No matter what material artists draw on, they have to be willing to adapt to that surface. But the best drawing tablets make it incredibly easy to get used to them. My top pick is the iPad Pro (6th generation), but I also included drawing and graphics tablets from Wacom, Huion, and more.

The best drawing tablets of 2024

Pros & Cons
Pros
  • Easy user interface
  • Apple Pencil 2 compatibility
  • Premium screen experience
Cons
  • Expensive
More Details

iPad Pro tech specs: Dimensions (L x W x H): 11-inch: 9.74 x 7.02 x 0.23 inches, 12.9-inches: 11.04 x 8.46 x 0.25-inches | Compatibility: iPad OS 16 and Apple Pencil 2nd Generation | Display: 11-inch Liquid Retina display or 12.9-inch Liquid Retina XDR display with ProMotion and True Tone (both have 264 ppi)

Apple's most powerful tablet is the best drawing tablet, thanks to its ease of use and superb display that provides crisp detail while drawing. Apple gave the iPad Pro a notable upgrade in early September with an M2 chip that delivers better performance and battery and a brighter display. Both the 11-inch and 12-inch iPad Pros feature a Liquid Retina display with True Tone, 224 ppi, and a fingerprint-resistant oleophobic coating. If you are planning to do a lot of professional drawing work, you will have more than enough power with the Apple Silicon M2 chip and high storage options.

According to Juliet Dreamhunter, an entrepreneur who side hustles as a digital illustrator creating stock illustrations, anyone interested in digital illustration should work with the iPad Pro, especially since the popular Procreate app is only available for iOS. "I have also used the Affinity Designer app for vector illustration, which has a desktop version as well. But the ease of drawing on an iPad cannot be compared to drawing with a mouse or using a Wacom tablet with no screen," she said.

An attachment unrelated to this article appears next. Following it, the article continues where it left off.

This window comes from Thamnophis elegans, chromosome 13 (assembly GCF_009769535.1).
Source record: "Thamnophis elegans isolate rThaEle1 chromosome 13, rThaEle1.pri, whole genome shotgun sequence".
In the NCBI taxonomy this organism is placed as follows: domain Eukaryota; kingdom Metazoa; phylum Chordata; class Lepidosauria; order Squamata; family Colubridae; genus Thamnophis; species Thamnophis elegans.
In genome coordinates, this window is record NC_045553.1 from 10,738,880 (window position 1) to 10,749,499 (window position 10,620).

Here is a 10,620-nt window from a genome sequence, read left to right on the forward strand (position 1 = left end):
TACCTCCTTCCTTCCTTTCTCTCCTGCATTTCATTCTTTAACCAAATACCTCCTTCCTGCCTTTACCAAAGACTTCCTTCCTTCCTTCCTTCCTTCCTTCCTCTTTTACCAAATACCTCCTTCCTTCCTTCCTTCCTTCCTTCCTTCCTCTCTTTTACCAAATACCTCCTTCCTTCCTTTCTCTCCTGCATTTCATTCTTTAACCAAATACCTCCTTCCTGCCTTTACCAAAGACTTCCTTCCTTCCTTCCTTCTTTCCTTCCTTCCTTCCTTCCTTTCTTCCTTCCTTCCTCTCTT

Review: iPad Pro (2022) review: I'm cautiously optimistic. Or foolish

She added that perhaps the best part is the Apple Pencil 2 compatibility, as it gives you a professional feel while still allowing you to draw by hand like with a normal pencil.

You can use your Apple Pencil to hover over the iPad Pro's screen and move between tools such as the pencil, brush, eraser, and colors, or you can even preview before making a mark on the screen. With some drawing tools, you can even tilt the Apple Pencil to change the angle for different effects.

Pros & Cons
Pros
  • More affordable drawing tablet
  • ±60 pen tilt support
  • Customizable express keys
Cons
  • Still needs to be connected to a computer to use it
More Details

Huion Kamvas Pro 12 tech specs: Dimensions (L x W x H): 13.78 x 7.82 x 0.43 inches | Active area: 10.09 x 5.68 inches | Compatibility: Linux(Ubuntu), Mac OS 10.12 and above, Windows 7 and above | Pressure levels: 8,192 and ±60 pen tilt support

If you're shopping on a budget, Huion drawing tablets have come a long way in the last decade or so. While some of its models can go up to $600, this pen display tablet is an excellent budget option that costs just $250. 

This tablet has four user-defined express keys and a touch bar to control canvas zooming, brush adjusting, and page scrolling. Like the Wacom Intuos Pro, you can customize these express keys.

The display's 120% sRGB color gamut volume presents 16.7 million colors vividly, and the anti-glare technology reduces glare while working in a brighter setting to shorten the distance between the pen nib and the cursor.

Chuan Shin, a freelance concept artist, told ZDNET that he works exclusively with Huion tablets. "Huion makes the best tablets when it comes to value and cost," he said. "Huion also does not have issues with driver updates, which I appreciate."